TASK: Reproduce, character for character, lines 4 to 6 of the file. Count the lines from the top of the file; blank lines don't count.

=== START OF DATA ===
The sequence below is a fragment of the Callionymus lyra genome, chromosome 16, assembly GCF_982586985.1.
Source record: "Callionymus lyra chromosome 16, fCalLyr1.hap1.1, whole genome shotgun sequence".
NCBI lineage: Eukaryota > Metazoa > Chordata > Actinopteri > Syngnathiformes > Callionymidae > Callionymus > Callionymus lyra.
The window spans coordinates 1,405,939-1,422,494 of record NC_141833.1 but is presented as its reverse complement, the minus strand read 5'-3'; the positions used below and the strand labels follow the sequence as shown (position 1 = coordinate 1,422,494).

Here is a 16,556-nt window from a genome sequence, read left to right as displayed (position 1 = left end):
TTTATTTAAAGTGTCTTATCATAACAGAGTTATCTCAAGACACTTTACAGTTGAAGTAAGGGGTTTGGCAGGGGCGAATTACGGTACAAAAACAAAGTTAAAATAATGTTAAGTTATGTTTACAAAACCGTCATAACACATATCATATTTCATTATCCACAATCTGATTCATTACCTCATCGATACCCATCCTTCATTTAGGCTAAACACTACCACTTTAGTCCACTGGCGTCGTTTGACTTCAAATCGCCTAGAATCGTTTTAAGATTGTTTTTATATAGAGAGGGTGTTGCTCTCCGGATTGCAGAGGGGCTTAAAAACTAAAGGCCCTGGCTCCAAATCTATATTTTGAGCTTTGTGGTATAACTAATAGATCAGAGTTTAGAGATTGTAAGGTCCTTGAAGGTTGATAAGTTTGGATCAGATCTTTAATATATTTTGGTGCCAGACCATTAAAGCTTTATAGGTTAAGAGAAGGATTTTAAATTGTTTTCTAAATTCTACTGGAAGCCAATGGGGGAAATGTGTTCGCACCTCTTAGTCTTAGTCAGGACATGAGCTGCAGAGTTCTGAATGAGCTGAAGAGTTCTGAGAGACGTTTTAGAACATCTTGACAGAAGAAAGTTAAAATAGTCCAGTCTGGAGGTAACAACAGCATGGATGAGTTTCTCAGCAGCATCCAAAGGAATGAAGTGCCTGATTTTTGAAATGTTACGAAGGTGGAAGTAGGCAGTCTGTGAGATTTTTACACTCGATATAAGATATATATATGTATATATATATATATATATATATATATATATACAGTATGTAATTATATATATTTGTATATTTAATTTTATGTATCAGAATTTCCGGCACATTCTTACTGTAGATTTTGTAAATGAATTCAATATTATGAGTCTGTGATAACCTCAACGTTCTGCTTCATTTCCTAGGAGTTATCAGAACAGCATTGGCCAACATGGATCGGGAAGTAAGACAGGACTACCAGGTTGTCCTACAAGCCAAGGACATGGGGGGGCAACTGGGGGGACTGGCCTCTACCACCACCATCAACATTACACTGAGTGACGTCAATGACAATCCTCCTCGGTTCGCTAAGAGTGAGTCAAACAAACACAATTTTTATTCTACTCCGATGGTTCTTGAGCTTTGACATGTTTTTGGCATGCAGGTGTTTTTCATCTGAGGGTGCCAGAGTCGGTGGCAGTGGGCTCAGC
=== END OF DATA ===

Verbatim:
The window spans coordinates 1,405,939-1,422,494 of record NC_141833.1 but is presented as its reverse complement, the minus strand read 5'-3'; the positions used below and the strand labels follow the sequence as shown (position 1 = coordinate 1,422,494).

Here is a 16,556-nt window from a genome sequence, read left to right as displayed (position 1 = left end):
TTTATTTAAAGTGTCTTATCATAACAGAGTTATCTCAAGACACTTTACAGTTGAAGTAAGGGGTTTGGCAGGGGCGAATTACGGTACAAAAACAAAGTTAAAATAATGTTAAGTTATGTTTACAAAACCGTCATAACACATATCATATTTCATTATCCACAATCTGATTCATTACCTCATCGATACCCATCCTTCATTTAGGCTAAACACTACCACTTTAGTCCACTGGCGTCGTTTGACTTCAAATCGCCTAGAATCGTTTTAAGATTGTTTTTATATAGAGAGGGTGTTGCTCTCCGGATTGCAGAGGGGCTTAAAAACTAAAGGCCCTGGCTCCAAATCTATATTTTGAGCTTTGTGGTATAACTAATAGATCAGAGTTTAGAGATTGTAAGGTCCTTGAAGGTTGATAAGTTTGGATCAGATCTTTAATATATTTTGGTGCCAGACCATTAAAGCTTTATAGGTTAAGAGAAGGATTTTAAATTGTTTTCTAAATTCTACTGGAAGCCAATGGGGGAAATGTGTTCGCACCTCTTAGTCTTAGTCAGGACATGAGCTGCAGAGTTCTGAATGAGCTGAAGAGTTCTGAGAGACGTTTTAGAACATCTTGACAGAAGAAAGTTAAAATAGTCCAGTCTGGAGGTAACAACAGCATGGATGAGTTTCTCAGCAGCATCCAAAGGAATGAAGTGCCTGATTTTTGAAATGTTACGAAGGTGGAAGTAGGCAGTCTGTGAGATTTTTACACTCGATATAAGATATATATATGTATATATATATATATATATATATATATATATACAGTATGTAATTATATATATTTGTATATTTAATTTTATGTATCAGAATTTCCGGCACATTCTTACTGTAGATTTTGTAAATGAATTCAATATTATGAGTCTGTGATAACCTCAACGTTCTGCTTCATTTCCTAGGAGTTATCAGAACAGCATTGGCCAACATGGATCGGGAAGTAAGACAGGACTACCAGGTTGTCCTACAAGCCAAGGACATGGGGGGGCAACTGGGGGGACTGGCCTCTACCACCACCATCAACATTACACTGAGTGACGTCAATGACAATCCTCCTCGGTTCGCTAAGAGTGAGTCAAACAAACACAATTTTTATTCTACTCCGATGGTTCTTGAGCTTTGACATGTTTTTGGCATGCAGGTGTTTTTCATCTGAGGGTGCCAGAGTCGGTGGCAGTGGGCTCAGC